We have learned to  expect both excellence and brilliance from English writer Ian McEwan.  His new novel, The Children Act, may possibly be his finest book yet, although I am not certain that such a remark is even necessary since so many of them are superior.  The ambiguous title, which I originally took to mean something about a group of children doing something/acting, actually refers to an English law that is meant to protect the welfare of children, thus known as The Children Act.

The narrator/protagonist, a 59 year old female judge named Fiona, who is called in court “My Lady”, is one of McEwan’s finest creations.  She has been ambitious her entire life, and she finds herself a much respected jurist, with a brilliant mind, and sly sense of humor.  She seems to get an abnormally large number of cases dealing with divorce, the possible removal of children from dysfunctional families, and the like.  But behind the scenes, when she is not presiding, her own marriage is in crisis.  She and her husband, an academic, are at that later-in-life “polite” phase of marriage, where both careers are at their peak, and they spend little playful time together.  Fiona works most evenings at home, and we sense her husband’s restlessness and sense of being put on the back burner.  Although their social life is active, much of it is professional dinners: McEwan is brilliant in presenting Fiona as a complete success story professionally, but she delayed having children so long, with her husband’s agreement, that they were no longer able to consider having them.  Their childlessness is the backdrop for so many of her cases dealing with the welfare of children.   McEwan presents these dilemmas of modern life so perfectly, with ambivalences and ambiguities, part of the life of many successful professional couples today.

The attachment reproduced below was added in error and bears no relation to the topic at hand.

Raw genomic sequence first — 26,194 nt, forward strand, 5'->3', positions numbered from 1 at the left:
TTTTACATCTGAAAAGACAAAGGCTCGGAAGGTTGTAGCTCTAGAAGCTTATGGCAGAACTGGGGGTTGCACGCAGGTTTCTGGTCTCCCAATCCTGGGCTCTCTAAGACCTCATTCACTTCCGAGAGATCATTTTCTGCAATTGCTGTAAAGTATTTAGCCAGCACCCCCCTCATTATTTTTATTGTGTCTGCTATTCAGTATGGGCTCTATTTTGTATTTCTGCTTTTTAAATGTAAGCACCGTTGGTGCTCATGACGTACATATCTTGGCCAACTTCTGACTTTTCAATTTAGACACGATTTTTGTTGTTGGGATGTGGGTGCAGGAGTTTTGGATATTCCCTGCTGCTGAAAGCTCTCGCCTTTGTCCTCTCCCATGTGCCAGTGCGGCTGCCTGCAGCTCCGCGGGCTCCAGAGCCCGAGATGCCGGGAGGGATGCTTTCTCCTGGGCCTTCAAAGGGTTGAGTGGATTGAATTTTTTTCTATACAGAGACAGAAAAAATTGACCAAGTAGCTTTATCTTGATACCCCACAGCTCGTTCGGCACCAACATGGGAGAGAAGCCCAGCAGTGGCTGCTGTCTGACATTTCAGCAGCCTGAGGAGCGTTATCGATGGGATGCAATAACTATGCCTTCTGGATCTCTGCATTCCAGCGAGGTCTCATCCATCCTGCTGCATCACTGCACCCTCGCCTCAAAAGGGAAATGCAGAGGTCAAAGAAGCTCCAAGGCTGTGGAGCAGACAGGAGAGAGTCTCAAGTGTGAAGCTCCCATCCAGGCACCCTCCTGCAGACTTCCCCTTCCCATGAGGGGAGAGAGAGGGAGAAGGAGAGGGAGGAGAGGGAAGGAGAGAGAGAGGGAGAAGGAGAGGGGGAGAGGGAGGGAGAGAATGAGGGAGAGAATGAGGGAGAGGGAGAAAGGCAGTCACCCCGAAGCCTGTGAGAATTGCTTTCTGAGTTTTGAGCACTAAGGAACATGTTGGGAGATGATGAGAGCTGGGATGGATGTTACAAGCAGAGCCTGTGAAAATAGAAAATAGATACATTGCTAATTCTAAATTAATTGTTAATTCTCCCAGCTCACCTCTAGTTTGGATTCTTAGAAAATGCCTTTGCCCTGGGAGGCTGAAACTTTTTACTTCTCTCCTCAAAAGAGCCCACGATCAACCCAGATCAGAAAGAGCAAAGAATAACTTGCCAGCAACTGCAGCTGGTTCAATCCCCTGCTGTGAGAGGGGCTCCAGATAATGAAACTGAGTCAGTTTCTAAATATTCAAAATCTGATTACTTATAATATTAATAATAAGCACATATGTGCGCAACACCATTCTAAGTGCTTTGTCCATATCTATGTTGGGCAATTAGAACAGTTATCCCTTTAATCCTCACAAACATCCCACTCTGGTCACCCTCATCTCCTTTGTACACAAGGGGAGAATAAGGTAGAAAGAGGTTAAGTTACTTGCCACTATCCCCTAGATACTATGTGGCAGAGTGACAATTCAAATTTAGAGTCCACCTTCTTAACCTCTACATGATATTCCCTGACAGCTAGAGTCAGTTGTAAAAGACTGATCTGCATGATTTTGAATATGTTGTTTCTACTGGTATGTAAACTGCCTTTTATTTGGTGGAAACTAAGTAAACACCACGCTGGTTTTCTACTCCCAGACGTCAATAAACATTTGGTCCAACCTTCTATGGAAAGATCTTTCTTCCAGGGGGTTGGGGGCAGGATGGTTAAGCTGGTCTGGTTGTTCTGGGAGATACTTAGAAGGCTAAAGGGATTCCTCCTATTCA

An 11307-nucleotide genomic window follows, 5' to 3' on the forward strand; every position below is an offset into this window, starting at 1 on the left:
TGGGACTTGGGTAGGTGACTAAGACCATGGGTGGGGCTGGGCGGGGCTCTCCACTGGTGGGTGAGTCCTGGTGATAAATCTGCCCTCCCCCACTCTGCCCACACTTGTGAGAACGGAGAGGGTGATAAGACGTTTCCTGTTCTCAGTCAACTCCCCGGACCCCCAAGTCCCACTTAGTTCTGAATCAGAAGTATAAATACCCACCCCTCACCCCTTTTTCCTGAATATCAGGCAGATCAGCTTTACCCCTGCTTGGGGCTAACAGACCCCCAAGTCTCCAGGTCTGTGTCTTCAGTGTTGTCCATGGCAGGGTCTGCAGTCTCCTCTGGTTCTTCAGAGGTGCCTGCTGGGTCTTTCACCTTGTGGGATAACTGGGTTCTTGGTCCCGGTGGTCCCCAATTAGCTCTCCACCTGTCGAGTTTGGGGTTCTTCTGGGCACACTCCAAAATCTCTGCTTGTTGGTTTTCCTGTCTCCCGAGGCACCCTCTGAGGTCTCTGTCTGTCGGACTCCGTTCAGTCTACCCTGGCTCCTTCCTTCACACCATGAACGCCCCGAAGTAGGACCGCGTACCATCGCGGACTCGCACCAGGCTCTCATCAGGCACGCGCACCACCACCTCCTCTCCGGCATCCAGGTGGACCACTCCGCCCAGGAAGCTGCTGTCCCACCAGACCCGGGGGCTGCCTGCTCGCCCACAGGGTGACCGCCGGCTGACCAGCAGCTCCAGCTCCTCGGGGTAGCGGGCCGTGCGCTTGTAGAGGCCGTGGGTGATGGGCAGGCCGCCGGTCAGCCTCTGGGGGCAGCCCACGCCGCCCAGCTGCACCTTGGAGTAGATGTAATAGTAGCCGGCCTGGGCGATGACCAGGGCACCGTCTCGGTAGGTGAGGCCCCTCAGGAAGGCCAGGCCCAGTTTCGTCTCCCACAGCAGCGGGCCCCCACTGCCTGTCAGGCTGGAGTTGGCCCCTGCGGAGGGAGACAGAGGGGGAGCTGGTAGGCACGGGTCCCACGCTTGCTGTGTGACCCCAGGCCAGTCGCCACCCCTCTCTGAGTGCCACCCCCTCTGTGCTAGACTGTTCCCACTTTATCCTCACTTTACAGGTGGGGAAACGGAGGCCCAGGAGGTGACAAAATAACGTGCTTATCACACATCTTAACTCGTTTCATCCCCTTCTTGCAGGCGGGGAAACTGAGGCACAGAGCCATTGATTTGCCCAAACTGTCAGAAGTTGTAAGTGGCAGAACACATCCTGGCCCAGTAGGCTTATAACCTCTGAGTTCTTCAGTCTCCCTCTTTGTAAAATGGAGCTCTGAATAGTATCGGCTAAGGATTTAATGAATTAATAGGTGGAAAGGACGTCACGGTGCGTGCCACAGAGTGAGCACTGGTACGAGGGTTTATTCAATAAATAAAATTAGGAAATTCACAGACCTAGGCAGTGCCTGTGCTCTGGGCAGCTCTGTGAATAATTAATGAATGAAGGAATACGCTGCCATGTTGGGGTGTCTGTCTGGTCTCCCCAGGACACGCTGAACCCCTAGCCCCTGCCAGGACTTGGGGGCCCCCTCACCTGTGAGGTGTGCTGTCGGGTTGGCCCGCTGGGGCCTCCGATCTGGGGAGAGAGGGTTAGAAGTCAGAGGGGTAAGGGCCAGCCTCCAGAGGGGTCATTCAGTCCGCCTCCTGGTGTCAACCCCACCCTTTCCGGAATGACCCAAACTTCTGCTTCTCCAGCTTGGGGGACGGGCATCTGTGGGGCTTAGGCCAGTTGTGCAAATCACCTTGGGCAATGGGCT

The case that brings all of these issues to a head involves a 17 year old boy with a rare form of leukemia, whose parents are Jehovah’s Witnesses, and who do not believe in blood transfusions, which is the only thing that will save the boy’s life.  Much is made in the court of the boy being three months short of legal adulthood, and the back and forth of the lawyers for both parties, one being the hospital wanting to perform the transfusion, and the other the parents, shows us Fiona’s mind and action, and a great one it truly is, as we are privy to her thought processes on the bench as she listens to competing arguments.  She will have the sole decision about whether or not the transfusion will be given.  She decides to make a rare out of court appearance, by going to the hospital and meeting the boy, to see if his decision to refuse transfusion is truly an informed one, or whether he is trying to please his parents and the elders of his religion.

Suffice to say that her decision comes back to haunt her, though not by judicial appeals, or through the media, but from the boy himself, who begins to follow her—possibly stalk her–, and how she handles his needs becomes the true moral crisis of the novel, rather than her judicial decision, which many will take as the moral crisis, but it isn’t.  All this plays out against the decline of her marriage, and the inability of Fiona and her husband to communicate at all.  Her public and private lives are completely at odds.  I have rarely encountered a writer as fine as McEwan who draws the character of a contemporary working woman as well as he does with Fiona.   McEwan makes all the characters sympathetic in their different ways.  It is easy in contemporary developed countries to dislike successful professional women like Fiona, but for McEwan, that would be cheap, crass, and untrue.  Fiona is not cold, she is well liked by her colleagues, mainly male, while an obvious role model and mentor for younger women in the law, and she performs all of these roles with grace, humor, and dignity: McEwan is at the height of his powers in creating this empathetic strong woman.

The first five or ten pages may be the best introductory chapter I have read in over a decade.  McEwan sets his stages with consummate brilliance; this is a very adult book for adults, and it represents unresolved territories still evolving in contemporary American, European, and English life and culture.  The Children Act is an obvious award winning novel, bound to end up on every best novel of the year list in 2014.  I urge you to read it.

–Daniel Brown

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